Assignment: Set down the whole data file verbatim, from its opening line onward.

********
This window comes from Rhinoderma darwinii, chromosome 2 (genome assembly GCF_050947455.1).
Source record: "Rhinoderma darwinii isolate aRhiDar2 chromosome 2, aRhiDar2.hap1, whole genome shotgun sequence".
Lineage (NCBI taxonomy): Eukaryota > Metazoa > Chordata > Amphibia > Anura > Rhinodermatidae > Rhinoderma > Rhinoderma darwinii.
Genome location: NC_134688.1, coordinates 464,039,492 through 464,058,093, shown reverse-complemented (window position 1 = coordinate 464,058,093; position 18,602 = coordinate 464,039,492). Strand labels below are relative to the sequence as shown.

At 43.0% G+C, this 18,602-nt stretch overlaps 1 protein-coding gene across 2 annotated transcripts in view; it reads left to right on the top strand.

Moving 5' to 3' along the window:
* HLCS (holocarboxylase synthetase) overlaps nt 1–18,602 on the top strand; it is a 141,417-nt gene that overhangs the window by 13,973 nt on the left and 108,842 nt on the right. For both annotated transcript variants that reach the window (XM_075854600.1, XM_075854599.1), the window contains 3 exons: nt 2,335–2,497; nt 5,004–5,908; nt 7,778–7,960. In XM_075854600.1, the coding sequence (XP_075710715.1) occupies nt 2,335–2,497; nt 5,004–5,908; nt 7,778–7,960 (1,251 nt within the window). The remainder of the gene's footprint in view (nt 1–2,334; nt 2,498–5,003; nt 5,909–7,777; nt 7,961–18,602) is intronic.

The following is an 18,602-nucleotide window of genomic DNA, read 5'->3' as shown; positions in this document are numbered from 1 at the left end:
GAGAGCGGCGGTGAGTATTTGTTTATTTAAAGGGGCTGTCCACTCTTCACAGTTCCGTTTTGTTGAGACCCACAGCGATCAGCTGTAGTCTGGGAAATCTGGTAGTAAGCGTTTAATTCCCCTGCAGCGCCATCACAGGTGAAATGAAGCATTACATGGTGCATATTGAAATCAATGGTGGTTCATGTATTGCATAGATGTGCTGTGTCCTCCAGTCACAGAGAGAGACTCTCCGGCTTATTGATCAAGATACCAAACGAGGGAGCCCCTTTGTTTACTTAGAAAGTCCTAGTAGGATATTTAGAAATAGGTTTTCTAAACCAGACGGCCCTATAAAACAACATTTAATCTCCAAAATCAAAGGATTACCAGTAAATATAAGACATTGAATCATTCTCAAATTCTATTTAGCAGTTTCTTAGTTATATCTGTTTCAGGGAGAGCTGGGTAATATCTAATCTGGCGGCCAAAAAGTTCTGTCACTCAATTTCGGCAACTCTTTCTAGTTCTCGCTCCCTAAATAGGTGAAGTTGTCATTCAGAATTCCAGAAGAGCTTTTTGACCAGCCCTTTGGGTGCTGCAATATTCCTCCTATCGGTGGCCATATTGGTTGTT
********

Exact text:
This window comes from Rhinoderma darwinii, chromosome 2 (genome assembly GCF_050947455.1).
Source record: "Rhinoderma darwinii isolate aRhiDar2 chromosome 2, aRhiDar2.hap1, whole genome shotgun sequence".
Lineage (NCBI taxonomy): Eukaryota > Metazoa > Chordata > Amphibia > Anura > Rhinodermatidae > Rhinoderma > Rhinoderma darwinii.
Genome location: NC_134688.1, coordinates 464,039,492 through 464,058,093, shown reverse-complemented (window position 1 = coordinate 464,058,093; position 18,602 = coordinate 464,039,492). Strand labels below are relative to the sequence as shown.

At 43.0% G+C, this 18,602-nt stretch overlaps 1 protein-coding gene across 2 annotated transcripts in view; it reads left to right on the top strand.

Moving 5' to 3' along the window:
* HLCS (holocarboxylase synthetase) overlaps nt 1–18,602 on the top strand; it is a 141,417-nt gene that overhangs the window by 13,973 nt on the left and 108,842 nt on the right. For both annotated transcript variants that reach the window (XM_075854600.1, XM_075854599.1), the window contains 3 exons: nt 2,335–2,497; nt 5,004–5,908; nt 7,778–7,960. In XM_075854600.1, the coding sequence (XP_075710715.1) occupies nt 2,335–2,497; nt 5,004–5,908; nt 7,778–7,960 (1,251 nt within the window). The remainder of the gene's footprint in view (nt 1–2,334; nt 2,498–5,003; nt 5,909–7,777; nt 7,961–18,602) is intronic.

The following is an 18,602-nucleotide window of genomic DNA, read 5'->3' as shown; positions in this document are numbered from 1 at the left end:
GAGAGCGGCGGTGAGTATTTGTTTATTTAAAGGGGCTGTCCACTCTTCACAGTTCCGTTTTGTTGAGACCCACAGCGATCAGCTGTAGTCTGGGAAATCTGGTAGTAAGCGTTTAATTCCCCTGCAGCGCCATCACAGGTGAAATGAAGCATTACATGGTGCATATTGAAATCAATGGTGGTTCATGTATTGCATAGATGTGCTGTGTCCTCCAGTCACAGAGAGAGACTCTCCGGCTTATTGATCAAGATACCAAACGAGGGAGCCCCTTTGTTTACTTAGAAAGTCCTAGTAGGATATTTAGAAATAGGTTTTCTAAACCAGACGGCCCTATAAAACAACATTTAATCTCCAAAATCAAAGGATTACCAGTAAATATAAGACATTGAATCATTCTCAAATTCTATTTAGCAGTTTCTTAGTTATATCTGTTTCAGGGAGAGCTGGGTAATATCTAATCTGGCGGCCAAAAAGTTCTGTCACTCAATTTCGGCAACTCTTTCTAGTTCTCGCTCCCTAAATAGGTGAAGTTGTCATTCAGAATTCCAGAAGAGCTTTTTGACCAGCCCTTTGGGTGCTGCAATATTCCTCCTATCGGTGGCCATATTGGTTGTT